To further complicate matters, some people with candidiasis go on to develop environmental sensitivities as well. Many cannot tolerate contact with rubber, petroleum products, tobacco, exhaust fumes, and chemical odors.
Vaginal Yeast Infection
l yeast infection or vulvovaginal candidiasis is a common cause of vaginal irritation. Doctors estimate that approximately 75 percent of all women will experience at least one symptomatic yeast infection during their lifetimes. Yeast are always present in the vagina in small numbers, and symptoms only appear with overgrowth.
Several factors are associated with increased symptomatic infection in women, including pregnancy, uncontrolled diabetes mellitus, and the use of oral contraceptives or antibiotics.
Other factors that may increase the incidence of yeast infection include using douches, perfumed feminine hygiene sprays, and topical antimicrobial agents, and wearing tight, poorly ventilated clothing and underwear.
Whether or not yeast can be transmitted sexually is unknown. Becausealmost all women have the organism in the vagina, it has been difficult for researchers to study this aspect of the natural history.
The most frequent symptoms of yeast infection in women are itching, burning, and irritation of the vagina. Painful urination and/or intercourse are common. Vaginal discharge is not always present and may be minimal. The thick, whitish-gray discharge is typically described as cottage-cheese-like in nature, although it can vary from watery to thick in consistency.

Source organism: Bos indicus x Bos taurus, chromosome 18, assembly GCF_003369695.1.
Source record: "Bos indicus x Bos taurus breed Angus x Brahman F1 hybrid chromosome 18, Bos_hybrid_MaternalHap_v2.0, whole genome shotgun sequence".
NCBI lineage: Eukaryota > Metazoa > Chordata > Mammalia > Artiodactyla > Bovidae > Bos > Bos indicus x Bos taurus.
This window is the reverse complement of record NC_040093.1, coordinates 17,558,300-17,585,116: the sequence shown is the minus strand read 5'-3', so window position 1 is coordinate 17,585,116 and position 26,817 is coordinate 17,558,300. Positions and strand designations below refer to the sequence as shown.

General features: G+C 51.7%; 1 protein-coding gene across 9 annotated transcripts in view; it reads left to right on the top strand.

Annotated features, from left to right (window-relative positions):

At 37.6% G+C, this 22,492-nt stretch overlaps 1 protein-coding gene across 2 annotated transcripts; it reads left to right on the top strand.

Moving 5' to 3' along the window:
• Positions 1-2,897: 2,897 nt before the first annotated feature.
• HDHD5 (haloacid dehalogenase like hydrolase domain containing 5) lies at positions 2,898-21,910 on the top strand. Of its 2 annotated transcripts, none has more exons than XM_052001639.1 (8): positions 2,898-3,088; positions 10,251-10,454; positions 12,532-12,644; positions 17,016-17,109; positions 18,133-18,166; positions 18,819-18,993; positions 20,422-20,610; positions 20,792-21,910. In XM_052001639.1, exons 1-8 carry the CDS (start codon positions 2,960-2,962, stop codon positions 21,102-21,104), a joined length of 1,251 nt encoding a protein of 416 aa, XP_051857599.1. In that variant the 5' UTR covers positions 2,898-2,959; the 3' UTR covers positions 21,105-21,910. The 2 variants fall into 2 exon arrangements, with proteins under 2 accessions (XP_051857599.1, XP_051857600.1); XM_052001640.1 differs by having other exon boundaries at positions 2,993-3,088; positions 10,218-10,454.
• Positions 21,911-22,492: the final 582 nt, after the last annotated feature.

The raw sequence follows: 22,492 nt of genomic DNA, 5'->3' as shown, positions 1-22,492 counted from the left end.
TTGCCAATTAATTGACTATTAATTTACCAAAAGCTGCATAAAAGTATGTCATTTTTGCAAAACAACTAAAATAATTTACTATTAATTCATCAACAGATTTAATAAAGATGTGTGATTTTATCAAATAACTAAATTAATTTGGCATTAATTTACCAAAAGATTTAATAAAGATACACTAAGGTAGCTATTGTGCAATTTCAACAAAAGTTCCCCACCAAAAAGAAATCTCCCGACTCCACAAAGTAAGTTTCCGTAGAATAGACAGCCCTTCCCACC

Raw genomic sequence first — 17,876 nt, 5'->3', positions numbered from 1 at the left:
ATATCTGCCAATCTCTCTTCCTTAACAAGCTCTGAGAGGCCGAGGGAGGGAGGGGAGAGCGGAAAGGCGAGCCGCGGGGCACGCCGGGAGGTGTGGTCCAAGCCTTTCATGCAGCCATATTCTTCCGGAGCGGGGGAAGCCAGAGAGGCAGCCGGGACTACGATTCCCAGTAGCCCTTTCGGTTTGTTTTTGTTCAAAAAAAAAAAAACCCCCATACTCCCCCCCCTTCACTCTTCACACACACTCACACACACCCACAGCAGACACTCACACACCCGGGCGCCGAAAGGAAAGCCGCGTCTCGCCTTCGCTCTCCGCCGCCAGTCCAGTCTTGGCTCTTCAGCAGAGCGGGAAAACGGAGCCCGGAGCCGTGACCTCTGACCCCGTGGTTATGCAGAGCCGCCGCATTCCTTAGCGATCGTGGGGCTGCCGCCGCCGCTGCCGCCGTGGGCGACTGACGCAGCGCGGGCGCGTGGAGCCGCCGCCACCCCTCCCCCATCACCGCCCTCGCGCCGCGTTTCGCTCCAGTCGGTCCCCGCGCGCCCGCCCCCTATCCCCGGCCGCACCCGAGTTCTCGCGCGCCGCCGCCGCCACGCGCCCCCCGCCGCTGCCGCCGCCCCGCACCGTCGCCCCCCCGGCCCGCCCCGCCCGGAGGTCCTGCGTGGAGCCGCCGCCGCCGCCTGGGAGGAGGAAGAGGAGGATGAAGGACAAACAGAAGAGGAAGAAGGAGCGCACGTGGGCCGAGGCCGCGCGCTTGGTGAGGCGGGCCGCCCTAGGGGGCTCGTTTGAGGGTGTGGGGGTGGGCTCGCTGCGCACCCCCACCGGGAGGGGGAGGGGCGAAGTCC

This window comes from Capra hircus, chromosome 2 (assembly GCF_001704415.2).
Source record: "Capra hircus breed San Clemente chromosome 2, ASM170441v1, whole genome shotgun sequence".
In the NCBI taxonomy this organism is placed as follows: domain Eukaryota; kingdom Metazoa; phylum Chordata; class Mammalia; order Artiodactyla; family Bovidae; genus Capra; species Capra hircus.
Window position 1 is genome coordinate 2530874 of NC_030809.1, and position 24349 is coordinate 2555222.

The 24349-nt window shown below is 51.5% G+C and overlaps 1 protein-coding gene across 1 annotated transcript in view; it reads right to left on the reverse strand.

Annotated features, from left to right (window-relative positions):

Most male partners of women with yeast infection do not experience any symptoms of the infection. A transient rash and burning sensation of the penis, however, have been reported after intercourse if condoms were not used. These symptoms are usually self-limiting.
Because few specific signs and symptoms are usually present, this condition cannot be diagnosed by the patient's history and physical examination. The doctor usually diagnoses yeast infection through microscopic examination of vaginal secretions for evidence of yeast forms.
Scientists funded by the National Institute of Allergy and Infectious Diseases (NIAID) have developed a rapid simple test for yeast infection, which might be available for use in doctors offices. If such a test were available for home screening, it would help them to appropriately use yeast medication.
Other Causes of Vaginitis
Although most vaginal infections in women are due to bacterial vaginosis, trichomoniasis, or yeast, there may be other causes as well. These causes may include allergic and irritative factors or other STDs. Non infectious allergic symptoms can be caused by spermicides, vaginal hygiene products, detergents, and fabric softeners.
Cervical inflammation from these products often is associated with abnormal vaginal discharge, but can be distinguished from true vaginal infections by appropriate diagnostic tests.